09 January 2017

Cozumel

I woke up early in the pre-dawn. Caroline, tired from our travels from Chicago to Mexico, slept, not wishing to venture out into the low, dry forests of Cozumel to feel the inevitable tropical heat coming later in the day. While I knew the scorching sun was coming, the pre-dawn cool was invigorating. The walk was largely silent, except for a few passing joggers, cars, and a lone Common Pauraque Nyctidromus albicollis singing in the woods near the airport.

Cozumel sunrise
Sunrise on Cozumel Island

As the sun rose, I reached a small road cutting through the scrub to the east of the airport. This was my goal: a close, accessible patch of woods from which I could search for Cozumel endemics. As I got my wits about me, Black Catbirds Melapnotila glabrirostris called around me and I luckily had a Cozumel Emerald Chlorostilbon forficatus in an adjacent bush. As the sun continued to rise, I slowly worked my way down the surprisingly busy road, searching the bushes and trees for more Cozumel endemics. Migrant warblers flitted between the treetops, and I surprised a close, roadside White-crowned Pigeon Patagioenas leucocephala. It took my a while to sort out the sounds coming from the trees: this was my first morning of birding in Mexico, and many of these birds were either new for me or birds I had not encountered in several years. It immediately became clear that, for one reason or another, many of the birds were not singing: thus, I had to sort through the calls and shadows as I passed the thick scrubby woods. Despite this drawback, I still lucked upon many species I had been seeking on this Caribbean island. While pishing in warblers, a beautiful Cozumel Vireo Vireo bairdi flew in at eye level, furtively assessing whether or not I was a serious concern. a few steps later, I was able to watch another regional endemic - the Yucatan Vireo Vireo magister - foraging in the sunny leaves across the street.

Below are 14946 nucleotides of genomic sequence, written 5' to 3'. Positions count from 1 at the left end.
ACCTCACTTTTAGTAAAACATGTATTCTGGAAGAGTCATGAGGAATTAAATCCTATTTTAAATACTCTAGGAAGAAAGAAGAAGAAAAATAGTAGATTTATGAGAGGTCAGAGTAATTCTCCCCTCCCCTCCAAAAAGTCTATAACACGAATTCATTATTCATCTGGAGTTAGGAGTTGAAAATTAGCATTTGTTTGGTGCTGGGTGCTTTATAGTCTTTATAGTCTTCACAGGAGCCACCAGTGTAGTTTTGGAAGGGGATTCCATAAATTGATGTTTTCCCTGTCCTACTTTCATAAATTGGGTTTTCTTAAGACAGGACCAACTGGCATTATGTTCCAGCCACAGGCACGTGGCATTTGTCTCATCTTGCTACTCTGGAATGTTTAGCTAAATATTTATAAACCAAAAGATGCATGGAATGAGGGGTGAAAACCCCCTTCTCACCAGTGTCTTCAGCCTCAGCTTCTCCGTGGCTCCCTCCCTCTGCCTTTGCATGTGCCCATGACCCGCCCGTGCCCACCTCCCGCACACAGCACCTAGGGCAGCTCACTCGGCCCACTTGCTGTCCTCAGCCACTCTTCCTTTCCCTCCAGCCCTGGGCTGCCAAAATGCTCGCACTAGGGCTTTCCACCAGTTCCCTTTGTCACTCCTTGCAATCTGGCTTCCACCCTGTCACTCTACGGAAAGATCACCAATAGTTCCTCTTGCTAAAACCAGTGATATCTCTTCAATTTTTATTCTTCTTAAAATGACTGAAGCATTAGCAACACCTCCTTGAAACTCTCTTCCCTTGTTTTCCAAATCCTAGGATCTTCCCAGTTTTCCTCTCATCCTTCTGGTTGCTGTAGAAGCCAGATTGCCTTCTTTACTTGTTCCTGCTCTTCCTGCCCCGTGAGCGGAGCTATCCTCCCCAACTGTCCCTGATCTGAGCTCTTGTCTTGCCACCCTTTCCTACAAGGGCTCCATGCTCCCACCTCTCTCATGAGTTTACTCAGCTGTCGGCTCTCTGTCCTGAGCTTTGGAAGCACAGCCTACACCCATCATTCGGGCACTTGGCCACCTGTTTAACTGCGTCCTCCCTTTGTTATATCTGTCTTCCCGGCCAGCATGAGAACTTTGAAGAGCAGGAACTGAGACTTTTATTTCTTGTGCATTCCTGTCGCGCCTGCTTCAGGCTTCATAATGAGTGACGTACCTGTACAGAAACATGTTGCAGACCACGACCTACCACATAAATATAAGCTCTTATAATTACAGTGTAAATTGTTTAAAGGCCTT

Knowing that Caroline had wanted to get an early start out of the tourist zones, I cut back through some secondary scrub towards town hoping for more migrants and more birds foraging in the area. My cutback resulted in more warblers, and produced my only Prairie Warbler Setophaga discolor of the entire trip. Banaquits Coereba flaveola and Blue-gray Gnatcatchers Polioptila caerulea flitted between patches of scrub, and a large group of Black Vultures Coragyps atratus hesitantly moved from their trash pile as I walked past. As I slowly entered the town, I couldn't help but think about coming back to this island one day, and exploring the interior more. But, on our short schedule, we had places further south to go to, and even more to see.

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